“I have fought for many of my 68 years against efforts to put women — our brains, our hearts, our bodies, even our moods — into tidy boxes, to reduce us to hoary stereotypes. Suddenly, I find that many of the people I think of as being on my side — people who proudly call themselves progressive and fervently support the human need for self-determination — are buying into the notion that minor differences in male and female brains lead to major forks in the road and that some sort of gendered destiny is encoded in us. That’s the kind of nonsense that was used to repress women for centuries. But the desire to support people like Ms. Jenner and their journey toward their truest selves has strangely and unwittingly brought it back.”

What is making Elinor Burkett angry? Because the undertone (not far from the surface of her text) is anger bordering on outrage; why?

Burkett has a specified anger that triggers a generalized anger. She tries to sublimate the specific into the general, because (I suspect) she doesn’t want to come out and say that Jenner should not have the opportunity for self-determination. But it’s apparent that Burkett is angry with Jenner; Jenner has had an opportunity granted exactly because, as male, Jenner enjoyed privilege most women are denied. Jenner’s opportunity to appear female on the cover of Vanity Fair, in a stereotypical pose media has constructed for starlets and models, arises from Jenner’s history as having been male.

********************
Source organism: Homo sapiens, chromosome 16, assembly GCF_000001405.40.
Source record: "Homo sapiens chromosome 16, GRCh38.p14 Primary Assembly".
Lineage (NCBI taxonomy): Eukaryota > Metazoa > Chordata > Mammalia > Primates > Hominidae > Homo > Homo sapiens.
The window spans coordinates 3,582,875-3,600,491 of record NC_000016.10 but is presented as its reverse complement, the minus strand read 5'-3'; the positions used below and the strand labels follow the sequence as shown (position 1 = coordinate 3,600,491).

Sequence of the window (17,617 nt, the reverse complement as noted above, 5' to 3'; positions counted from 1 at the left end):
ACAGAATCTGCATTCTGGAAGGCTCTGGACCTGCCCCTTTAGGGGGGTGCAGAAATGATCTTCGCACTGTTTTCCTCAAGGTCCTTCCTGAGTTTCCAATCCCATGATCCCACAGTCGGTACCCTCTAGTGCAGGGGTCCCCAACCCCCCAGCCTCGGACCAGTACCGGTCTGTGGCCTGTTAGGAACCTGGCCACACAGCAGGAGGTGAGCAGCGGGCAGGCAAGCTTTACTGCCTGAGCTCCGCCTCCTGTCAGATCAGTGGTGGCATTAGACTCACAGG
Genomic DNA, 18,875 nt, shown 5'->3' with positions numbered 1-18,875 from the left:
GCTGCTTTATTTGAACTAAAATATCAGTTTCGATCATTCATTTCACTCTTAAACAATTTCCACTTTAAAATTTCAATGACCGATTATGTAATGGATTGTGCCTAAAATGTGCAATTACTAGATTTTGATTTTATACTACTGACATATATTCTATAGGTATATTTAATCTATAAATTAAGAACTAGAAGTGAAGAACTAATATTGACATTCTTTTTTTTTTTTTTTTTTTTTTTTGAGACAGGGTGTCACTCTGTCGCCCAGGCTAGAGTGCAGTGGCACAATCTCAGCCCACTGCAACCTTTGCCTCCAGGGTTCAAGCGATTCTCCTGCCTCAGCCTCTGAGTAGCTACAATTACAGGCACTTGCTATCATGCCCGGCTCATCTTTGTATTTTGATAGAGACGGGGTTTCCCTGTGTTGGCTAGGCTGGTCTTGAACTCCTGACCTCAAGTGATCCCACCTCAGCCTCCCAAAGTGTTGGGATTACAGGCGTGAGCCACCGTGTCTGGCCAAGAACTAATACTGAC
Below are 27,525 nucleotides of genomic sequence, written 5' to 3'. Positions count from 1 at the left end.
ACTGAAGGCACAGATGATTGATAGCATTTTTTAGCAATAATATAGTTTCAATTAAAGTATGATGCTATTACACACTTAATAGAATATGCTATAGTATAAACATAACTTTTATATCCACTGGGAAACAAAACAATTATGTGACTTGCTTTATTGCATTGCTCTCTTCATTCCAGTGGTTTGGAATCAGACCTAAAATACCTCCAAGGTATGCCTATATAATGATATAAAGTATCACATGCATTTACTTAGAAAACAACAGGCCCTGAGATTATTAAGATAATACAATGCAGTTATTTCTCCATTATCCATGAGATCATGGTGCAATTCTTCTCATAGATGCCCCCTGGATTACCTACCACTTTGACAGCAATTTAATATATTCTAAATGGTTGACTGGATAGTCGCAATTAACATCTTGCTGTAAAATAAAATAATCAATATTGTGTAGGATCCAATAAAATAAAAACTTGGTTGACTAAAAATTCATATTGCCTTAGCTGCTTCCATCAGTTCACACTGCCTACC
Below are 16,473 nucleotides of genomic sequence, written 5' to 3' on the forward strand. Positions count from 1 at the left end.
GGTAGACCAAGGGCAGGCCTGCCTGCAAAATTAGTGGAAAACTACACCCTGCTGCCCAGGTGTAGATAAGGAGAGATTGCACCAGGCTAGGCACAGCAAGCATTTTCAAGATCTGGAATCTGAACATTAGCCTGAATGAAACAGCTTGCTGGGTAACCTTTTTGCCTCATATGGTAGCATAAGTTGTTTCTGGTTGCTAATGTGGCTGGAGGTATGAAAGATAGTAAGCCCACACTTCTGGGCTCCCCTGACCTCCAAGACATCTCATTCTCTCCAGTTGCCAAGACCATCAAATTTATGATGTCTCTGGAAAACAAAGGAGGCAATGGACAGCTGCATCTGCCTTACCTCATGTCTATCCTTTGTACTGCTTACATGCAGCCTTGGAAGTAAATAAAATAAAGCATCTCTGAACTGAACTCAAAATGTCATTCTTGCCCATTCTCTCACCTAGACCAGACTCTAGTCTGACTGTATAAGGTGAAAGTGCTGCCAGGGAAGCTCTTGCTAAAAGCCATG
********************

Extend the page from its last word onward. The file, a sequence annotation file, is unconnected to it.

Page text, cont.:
A side issue worth noting here: surgical construction of vaginas in trans-males has proven very successful and relatively routine. Phalloplasty, on the other hand, requires extensive re-surgery addressing almost inevitable complications, and prosthetic implants to mimic erection; 25% result in long-term serious complications. It’s almost as if the physiology has been arranged to permit greater opportunity to trans-males than trans-females. Even the surgical effort to provide such opportunity seems weighted in favor of men. ( https://en.wikipedia.org/wiki/Phalloplasty )